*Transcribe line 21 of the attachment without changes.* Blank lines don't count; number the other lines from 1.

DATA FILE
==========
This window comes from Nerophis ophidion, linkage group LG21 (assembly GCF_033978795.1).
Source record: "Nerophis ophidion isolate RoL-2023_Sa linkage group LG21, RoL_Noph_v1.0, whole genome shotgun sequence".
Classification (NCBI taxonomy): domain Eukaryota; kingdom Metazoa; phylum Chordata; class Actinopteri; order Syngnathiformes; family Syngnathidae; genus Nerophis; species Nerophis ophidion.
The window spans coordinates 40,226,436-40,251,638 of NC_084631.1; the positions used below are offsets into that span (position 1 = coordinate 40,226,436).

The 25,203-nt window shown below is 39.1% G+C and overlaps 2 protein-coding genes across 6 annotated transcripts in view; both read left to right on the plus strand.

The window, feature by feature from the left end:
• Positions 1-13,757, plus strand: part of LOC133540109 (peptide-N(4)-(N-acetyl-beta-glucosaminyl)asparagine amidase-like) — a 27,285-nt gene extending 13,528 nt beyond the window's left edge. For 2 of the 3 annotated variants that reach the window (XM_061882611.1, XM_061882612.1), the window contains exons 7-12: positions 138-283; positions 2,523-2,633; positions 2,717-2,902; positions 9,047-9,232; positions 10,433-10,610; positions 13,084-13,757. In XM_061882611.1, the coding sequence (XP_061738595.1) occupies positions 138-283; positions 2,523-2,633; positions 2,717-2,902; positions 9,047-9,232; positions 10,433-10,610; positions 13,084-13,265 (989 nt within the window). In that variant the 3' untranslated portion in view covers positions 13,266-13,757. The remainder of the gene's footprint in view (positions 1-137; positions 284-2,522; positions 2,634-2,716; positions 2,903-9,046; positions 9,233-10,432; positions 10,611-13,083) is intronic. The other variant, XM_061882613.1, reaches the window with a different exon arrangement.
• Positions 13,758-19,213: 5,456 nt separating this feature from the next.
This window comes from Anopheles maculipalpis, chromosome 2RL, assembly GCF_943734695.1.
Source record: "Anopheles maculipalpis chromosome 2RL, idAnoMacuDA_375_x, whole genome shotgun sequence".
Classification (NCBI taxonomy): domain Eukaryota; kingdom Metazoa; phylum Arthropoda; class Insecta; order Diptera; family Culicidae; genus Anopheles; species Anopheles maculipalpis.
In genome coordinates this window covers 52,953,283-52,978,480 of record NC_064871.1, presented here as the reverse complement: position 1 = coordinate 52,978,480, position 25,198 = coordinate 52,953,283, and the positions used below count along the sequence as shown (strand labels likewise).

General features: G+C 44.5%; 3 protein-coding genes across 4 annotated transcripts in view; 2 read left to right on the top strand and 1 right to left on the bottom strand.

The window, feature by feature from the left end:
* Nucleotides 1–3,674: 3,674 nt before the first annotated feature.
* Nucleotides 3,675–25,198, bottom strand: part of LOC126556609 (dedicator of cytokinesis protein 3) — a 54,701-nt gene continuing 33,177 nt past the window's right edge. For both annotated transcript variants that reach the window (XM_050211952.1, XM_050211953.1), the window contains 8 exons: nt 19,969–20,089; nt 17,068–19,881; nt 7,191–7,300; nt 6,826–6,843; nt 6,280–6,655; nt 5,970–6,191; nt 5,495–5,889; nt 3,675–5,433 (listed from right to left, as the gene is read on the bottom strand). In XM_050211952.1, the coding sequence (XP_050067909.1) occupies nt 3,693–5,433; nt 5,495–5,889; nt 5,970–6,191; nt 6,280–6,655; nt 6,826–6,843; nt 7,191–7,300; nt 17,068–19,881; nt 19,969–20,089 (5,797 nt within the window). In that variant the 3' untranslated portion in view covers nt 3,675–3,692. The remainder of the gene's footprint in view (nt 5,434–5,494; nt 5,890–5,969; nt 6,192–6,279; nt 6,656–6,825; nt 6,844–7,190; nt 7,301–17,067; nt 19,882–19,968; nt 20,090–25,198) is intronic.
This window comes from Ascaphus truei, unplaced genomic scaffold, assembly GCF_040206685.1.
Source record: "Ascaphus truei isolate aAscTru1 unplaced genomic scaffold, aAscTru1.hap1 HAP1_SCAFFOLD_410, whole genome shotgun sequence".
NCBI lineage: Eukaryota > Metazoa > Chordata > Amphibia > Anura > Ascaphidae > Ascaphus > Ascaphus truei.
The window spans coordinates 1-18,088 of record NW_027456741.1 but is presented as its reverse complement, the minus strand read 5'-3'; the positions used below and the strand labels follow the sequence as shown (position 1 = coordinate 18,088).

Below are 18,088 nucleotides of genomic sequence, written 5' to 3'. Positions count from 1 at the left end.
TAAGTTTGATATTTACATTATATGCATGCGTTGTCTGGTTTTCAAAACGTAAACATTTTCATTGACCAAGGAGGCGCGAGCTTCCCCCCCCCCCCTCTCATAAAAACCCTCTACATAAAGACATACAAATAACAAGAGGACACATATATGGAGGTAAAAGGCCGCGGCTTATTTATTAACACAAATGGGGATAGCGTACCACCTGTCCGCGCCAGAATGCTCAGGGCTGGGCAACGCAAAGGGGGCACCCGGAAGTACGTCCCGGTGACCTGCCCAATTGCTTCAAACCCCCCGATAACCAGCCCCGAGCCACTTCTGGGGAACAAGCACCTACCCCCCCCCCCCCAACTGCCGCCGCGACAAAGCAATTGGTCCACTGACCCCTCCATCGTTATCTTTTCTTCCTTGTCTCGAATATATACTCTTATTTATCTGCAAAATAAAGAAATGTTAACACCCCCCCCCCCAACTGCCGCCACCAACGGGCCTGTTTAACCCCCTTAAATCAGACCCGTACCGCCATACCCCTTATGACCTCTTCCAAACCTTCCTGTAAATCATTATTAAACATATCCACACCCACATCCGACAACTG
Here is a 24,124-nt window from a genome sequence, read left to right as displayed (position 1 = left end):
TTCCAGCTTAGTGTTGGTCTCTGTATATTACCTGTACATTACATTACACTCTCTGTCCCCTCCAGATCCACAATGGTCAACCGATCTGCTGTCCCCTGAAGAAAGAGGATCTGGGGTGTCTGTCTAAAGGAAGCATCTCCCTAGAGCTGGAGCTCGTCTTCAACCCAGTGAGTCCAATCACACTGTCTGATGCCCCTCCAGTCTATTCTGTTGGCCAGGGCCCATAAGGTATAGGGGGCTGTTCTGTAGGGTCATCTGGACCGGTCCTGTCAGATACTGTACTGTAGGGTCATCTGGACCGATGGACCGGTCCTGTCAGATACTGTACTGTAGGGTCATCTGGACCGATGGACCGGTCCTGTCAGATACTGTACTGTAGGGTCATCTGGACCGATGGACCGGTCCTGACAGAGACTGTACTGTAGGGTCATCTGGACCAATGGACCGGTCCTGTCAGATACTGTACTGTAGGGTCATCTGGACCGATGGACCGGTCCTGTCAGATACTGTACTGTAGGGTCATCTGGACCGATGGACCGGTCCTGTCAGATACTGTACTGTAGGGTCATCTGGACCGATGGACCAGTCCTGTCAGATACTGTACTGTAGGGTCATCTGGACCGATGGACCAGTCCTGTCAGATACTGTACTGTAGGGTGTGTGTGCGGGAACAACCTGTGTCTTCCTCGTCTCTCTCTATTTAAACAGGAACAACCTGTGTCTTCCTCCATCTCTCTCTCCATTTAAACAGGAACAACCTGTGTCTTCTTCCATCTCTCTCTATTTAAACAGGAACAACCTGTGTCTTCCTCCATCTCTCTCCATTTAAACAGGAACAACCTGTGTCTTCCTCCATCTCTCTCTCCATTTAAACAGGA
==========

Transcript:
Below are 18,088 nucleotides of genomic sequence, written 5' to 3'. Positions count from 1 at the left end.